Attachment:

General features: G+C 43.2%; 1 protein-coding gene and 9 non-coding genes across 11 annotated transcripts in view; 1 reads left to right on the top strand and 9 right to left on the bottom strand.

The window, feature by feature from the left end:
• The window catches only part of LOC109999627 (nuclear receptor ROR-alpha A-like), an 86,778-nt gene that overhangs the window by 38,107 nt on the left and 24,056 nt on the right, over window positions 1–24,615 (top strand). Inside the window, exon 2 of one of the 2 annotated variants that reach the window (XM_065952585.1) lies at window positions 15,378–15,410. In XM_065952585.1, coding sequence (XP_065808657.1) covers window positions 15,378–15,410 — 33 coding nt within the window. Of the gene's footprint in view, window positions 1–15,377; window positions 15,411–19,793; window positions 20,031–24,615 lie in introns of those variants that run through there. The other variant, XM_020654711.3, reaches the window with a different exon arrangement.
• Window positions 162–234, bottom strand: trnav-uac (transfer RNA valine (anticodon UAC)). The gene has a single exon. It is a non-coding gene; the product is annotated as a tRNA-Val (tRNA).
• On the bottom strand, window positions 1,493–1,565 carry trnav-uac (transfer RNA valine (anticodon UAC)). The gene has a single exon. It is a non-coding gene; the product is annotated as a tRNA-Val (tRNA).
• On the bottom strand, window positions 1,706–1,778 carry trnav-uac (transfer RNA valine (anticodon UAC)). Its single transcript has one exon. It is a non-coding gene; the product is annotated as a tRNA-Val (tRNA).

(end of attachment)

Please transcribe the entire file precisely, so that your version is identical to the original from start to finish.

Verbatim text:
General features: G+C 43.2%; 1 protein-coding gene and 9 non-coding genes across 11 annotated transcripts in view; 1 reads left to right on the top strand and 9 right to left on the bottom strand.

The window, feature by feature from the left end:
• The window catches only part of LOC109999627 (nuclear receptor ROR-alpha A-like), an 86,778-nt gene that overhangs the window by 38,107 nt on the left and 24,056 nt on the right, over window positions 1–24,615 (top strand). Inside the window, exon 2 of one of the 2 annotated variants that reach the window (XM_065952585.1) lies at window positions 15,378–15,410. In XM_065952585.1, coding sequence (XP_065808657.1) covers window positions 15,378–15,410 — 33 coding nt within the window. Of the gene's footprint in view, window positions 1–15,377; window positions 15,411–19,793; window positions 20,031–24,615 lie in introns of those variants that run through there. The other variant, XM_020654711.3, reaches the window with a different exon arrangement.
• Window positions 162–234, bottom strand: trnav-uac (transfer RNA valine (anticodon UAC)). The gene has a single exon. It is a non-coding gene; the product is annotated as a tRNA-Val (tRNA).
• On the bottom strand, window positions 1,493–1,565 carry trnav-uac (transfer RNA valine (anticodon UAC)). The gene has a single exon. It is a non-coding gene; the product is annotated as a tRNA-Val (tRNA).
• On the bottom strand, window positions 1,706–1,778 carry trnav-uac (transfer RNA valine (anticodon UAC)). Its single transcript has one exon. It is a non-coding gene; the product is annotated as a tRNA-Val (tRNA).